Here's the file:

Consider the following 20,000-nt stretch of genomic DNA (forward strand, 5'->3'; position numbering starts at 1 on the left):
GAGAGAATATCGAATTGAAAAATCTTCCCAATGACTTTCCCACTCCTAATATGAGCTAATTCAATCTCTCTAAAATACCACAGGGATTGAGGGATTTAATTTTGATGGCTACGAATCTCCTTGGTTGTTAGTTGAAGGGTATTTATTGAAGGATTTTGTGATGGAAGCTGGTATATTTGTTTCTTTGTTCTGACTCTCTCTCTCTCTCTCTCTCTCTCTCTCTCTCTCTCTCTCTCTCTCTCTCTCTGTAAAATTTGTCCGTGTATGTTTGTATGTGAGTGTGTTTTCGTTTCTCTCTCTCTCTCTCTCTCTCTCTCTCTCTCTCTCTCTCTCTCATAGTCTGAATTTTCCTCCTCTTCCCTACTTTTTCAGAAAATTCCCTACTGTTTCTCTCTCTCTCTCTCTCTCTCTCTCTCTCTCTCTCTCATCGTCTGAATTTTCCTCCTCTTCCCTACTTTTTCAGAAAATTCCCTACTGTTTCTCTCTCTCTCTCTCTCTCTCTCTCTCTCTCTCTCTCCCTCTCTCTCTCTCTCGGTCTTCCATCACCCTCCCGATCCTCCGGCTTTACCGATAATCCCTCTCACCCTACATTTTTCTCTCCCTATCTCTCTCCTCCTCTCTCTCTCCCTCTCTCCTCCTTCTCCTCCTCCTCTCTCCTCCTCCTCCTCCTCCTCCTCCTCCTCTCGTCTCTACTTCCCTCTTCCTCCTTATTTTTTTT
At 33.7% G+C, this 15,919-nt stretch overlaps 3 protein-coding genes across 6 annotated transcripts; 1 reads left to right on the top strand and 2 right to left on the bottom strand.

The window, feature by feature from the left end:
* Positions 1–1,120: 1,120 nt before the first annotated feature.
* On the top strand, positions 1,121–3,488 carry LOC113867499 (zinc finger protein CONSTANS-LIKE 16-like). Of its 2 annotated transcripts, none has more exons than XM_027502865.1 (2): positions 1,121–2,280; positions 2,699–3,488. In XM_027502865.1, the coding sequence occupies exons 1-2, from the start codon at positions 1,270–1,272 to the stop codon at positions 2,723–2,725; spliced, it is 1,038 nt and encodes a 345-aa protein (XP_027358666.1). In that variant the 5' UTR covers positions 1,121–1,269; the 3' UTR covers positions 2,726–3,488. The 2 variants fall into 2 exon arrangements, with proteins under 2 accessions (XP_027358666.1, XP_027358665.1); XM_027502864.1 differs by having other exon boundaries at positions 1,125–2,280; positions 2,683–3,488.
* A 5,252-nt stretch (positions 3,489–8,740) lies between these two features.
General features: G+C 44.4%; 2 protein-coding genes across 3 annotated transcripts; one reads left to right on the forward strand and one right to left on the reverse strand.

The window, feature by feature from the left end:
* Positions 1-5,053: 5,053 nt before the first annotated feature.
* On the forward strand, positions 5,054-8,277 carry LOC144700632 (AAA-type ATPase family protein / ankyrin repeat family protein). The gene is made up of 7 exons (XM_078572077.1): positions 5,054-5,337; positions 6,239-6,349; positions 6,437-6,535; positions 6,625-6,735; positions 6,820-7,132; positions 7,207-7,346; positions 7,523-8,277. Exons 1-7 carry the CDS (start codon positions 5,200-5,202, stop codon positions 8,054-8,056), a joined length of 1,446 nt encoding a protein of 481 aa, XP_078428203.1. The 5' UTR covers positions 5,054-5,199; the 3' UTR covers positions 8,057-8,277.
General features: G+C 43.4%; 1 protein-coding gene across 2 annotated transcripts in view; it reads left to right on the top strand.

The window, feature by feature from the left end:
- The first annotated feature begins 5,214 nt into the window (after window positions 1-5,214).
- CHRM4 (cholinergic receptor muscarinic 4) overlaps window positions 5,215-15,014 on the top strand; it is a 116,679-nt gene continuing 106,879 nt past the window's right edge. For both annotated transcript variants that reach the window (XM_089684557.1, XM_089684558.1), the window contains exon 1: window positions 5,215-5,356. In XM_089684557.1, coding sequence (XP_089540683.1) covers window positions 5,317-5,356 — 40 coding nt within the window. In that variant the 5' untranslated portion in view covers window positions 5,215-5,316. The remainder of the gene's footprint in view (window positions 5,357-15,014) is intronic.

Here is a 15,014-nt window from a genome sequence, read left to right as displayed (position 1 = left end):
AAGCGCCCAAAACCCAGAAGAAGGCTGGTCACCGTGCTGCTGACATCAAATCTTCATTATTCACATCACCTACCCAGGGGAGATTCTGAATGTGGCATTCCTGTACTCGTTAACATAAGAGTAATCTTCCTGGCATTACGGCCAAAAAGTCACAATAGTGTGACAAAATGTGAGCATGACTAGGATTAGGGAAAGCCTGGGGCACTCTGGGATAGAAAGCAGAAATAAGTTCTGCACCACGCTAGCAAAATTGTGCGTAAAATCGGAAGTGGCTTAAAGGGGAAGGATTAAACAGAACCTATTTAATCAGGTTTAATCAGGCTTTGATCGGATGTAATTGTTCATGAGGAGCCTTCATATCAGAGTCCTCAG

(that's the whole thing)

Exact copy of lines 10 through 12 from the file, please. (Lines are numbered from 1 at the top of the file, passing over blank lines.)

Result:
* Positions 1-5,053: 5,053 nt before the first annotated feature.
* On the forward strand, positions 5,054-8,277 carry LOC144700632 (AAA-type ATPase family protein / ankyrin repeat family protein). The gene is made up of 7 exons (XM_078572077.1): positions 5,054-5,337; positions 6,239-6,349; positions 6,437-6,535; positions 6,625-6,735; positions 6,820-7,132; positions 7,207-7,346; positions 7,523-8,277. Exons 1-7 carry the CDS (start codon positions 5,200-5,202, stop codon positions 8,054-8,056), a joined length of 1,446 nt encoding a protein of 481 aa, XP_078428203.1. The 5' UTR covers positions 5,054-5,199; the 3' UTR covers positions 8,057-8,277.
General features: G+C 43.4%; 1 protein-coding gene across 2 annotated transcripts in view; it reads left to right on the top strand.